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Investigating geographical variation in the use of mental health services by area of England: a cross-sectional ecological study

Maconick, L; Rains, LS; Jones, R; Lloyd-Evans, B; Johnson, S; (2021) Investigating geographical variation in the use of mental health services by area of England: a cross-sectional ecological study. BMC Health Services Research , 21 , Article 951. 10.1186/s12913-021-06976-2. Green open access

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Abstract

BACKGROUND: There is evidence of geographical variation in the use of mental health services in the UK and in international settings. It is important to understand whether this variation reflects differences in the prevalence of mental disorders, or if there is evidence of variation related to other factors, such as population socioeconomic status and access to primary care services. METHODS: This is a cross-sectional ecological study using Public Health England data. The unit of analysis was the population served by clinical commissioning groups (CCGs), National Health Service (NHS) catchment areas. The analysis explored associations between area characteristics and the number of people in contact with mental health services using regression modelling. Explanatory variables included age, gender, prevalence of severe mental illness (SMI), prevalence of common mental disorder (CMD), index of multiple deprivation (IMD), unemployment, proportion of the population who are Black and Minority Ethnic (BAME), population density, access to and recovery in primary care psychological therapies. Unadjusted results are reported, as well as estimates adjusted for age, prevalence of CMD and prevalence of SMI. RESULTS: The populations of 194 CCGs were included, clustered within 62 trusts (NHS providers of mental health services). The number of people in contact with mental health services showed wide variation by area (range from 1131 to 5205 per 100,000 population). Unemployment (adjusted IRR 1.11; 95% CI 1.05 to 1.17; p < 0.001) and deprivation (adjusted IRR 1.02 95% CI 1.01 to 1.04; p < 0.001) were associated with more people being in contact with mental health services. Areas with a higher proportion of the population who are BAME (IRR 0.95 95% CI 0.92 to 0.99 p = 0.007) had lower service use per 100,000 population. There was no evidence for association with access to primary care psychological therapies. CONCLUSIONS: There is substantial variation in the use of mental health services by area of England. Social factors including deprivation, unemployment and population ethnicity continued to be associated with the outcome after controlling for the prevalence of mental illness. This suggests that there are factors that influence the local population use of mental health services in addition to the prevalence of mental disorder.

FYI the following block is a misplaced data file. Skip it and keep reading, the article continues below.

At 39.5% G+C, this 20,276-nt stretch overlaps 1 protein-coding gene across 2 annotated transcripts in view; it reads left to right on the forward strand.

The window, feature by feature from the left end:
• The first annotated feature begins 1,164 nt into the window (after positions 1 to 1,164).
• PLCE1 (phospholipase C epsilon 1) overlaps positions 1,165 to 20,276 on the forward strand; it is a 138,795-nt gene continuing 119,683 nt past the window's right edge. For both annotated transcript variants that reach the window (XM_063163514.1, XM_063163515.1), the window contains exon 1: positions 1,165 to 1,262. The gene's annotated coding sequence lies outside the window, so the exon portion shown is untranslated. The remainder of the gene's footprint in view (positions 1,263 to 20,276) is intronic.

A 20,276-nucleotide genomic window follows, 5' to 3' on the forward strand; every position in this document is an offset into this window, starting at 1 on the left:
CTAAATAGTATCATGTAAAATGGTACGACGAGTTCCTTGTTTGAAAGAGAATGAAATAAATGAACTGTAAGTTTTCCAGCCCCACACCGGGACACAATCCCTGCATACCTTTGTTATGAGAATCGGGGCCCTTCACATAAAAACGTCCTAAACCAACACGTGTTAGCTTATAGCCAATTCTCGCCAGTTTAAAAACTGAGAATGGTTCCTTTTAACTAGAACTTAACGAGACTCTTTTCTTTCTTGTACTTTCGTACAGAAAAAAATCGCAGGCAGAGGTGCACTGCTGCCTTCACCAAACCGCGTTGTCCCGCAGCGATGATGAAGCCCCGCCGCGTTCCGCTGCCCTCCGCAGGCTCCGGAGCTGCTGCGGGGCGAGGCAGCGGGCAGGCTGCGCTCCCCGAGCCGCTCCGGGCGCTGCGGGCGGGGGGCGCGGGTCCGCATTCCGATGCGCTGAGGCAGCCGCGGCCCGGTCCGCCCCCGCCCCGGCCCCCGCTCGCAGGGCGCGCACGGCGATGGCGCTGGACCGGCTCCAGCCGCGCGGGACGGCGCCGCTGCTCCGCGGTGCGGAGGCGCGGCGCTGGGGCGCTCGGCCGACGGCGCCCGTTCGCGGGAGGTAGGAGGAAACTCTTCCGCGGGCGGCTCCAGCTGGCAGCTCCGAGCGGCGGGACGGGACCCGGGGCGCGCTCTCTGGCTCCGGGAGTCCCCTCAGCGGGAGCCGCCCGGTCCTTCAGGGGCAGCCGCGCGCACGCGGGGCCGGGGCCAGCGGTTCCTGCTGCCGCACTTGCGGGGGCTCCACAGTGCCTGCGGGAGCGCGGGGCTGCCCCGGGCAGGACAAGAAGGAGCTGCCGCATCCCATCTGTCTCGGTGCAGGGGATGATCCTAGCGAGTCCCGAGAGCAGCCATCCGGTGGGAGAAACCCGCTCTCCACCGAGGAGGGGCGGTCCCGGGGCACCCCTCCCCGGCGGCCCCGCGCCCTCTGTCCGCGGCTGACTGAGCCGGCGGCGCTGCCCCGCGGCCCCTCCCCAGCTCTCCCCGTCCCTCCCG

Type: Article
Title: Investigating geographical variation in the use of mental health services by area of England: a cross-sectional ecological study
Open access status: An open access version is available from UCL Discovery
DOI: 10.1186/s12913-021-06976-2
Publisher version: https://doi.org/10.1186/s12913-021-06976-2
Language: English
Additional information: This article is licensed under a Creative Commons Attribution 4.0 International License, which permits use, sharing, adaptation, distribution and reproduction in any medium or format, as long as you give appropriate credit to the original author(s) and the source, provide a link to the Creative Commons licence, and indicate if changes were made. The images or other third party material in this article are included in the article's Creative Commons licence, unless indicated otherwise in a credit line to the material. If material is not included in the article's Creative Commons licence and your intended use is not permitted by statutory regulation or exceeds the permitted use, you will need to obtain permission directly from the copyright holder. To view a copy of this licence, visit http://creativecommons.org/licenses/by/4.0/. The Creative Commons Public Domain Dedication waiver (http://creativecommons.org/publicdomain/zero/1.0/) applies to the data made available in this article, unless otherwise stated in a credit line to the data.
Keywords: Mental health, Mental health services, Geographical variation, Access to services
UCL classification: UCL
UCL > Provost and Vice Provost Offices > School of Life and Medical Sciences
UCL > Provost and Vice Provost Offices > School of Life and Medical Sciences > Faculty of Brain Sciences
UCL > Provost and Vice Provost Offices > School of Life and Medical Sciences > Faculty of Brain Sciences > Division of Psychiatry
URI: https://discovery.ucl.ac.uk/id/eprint/10134876
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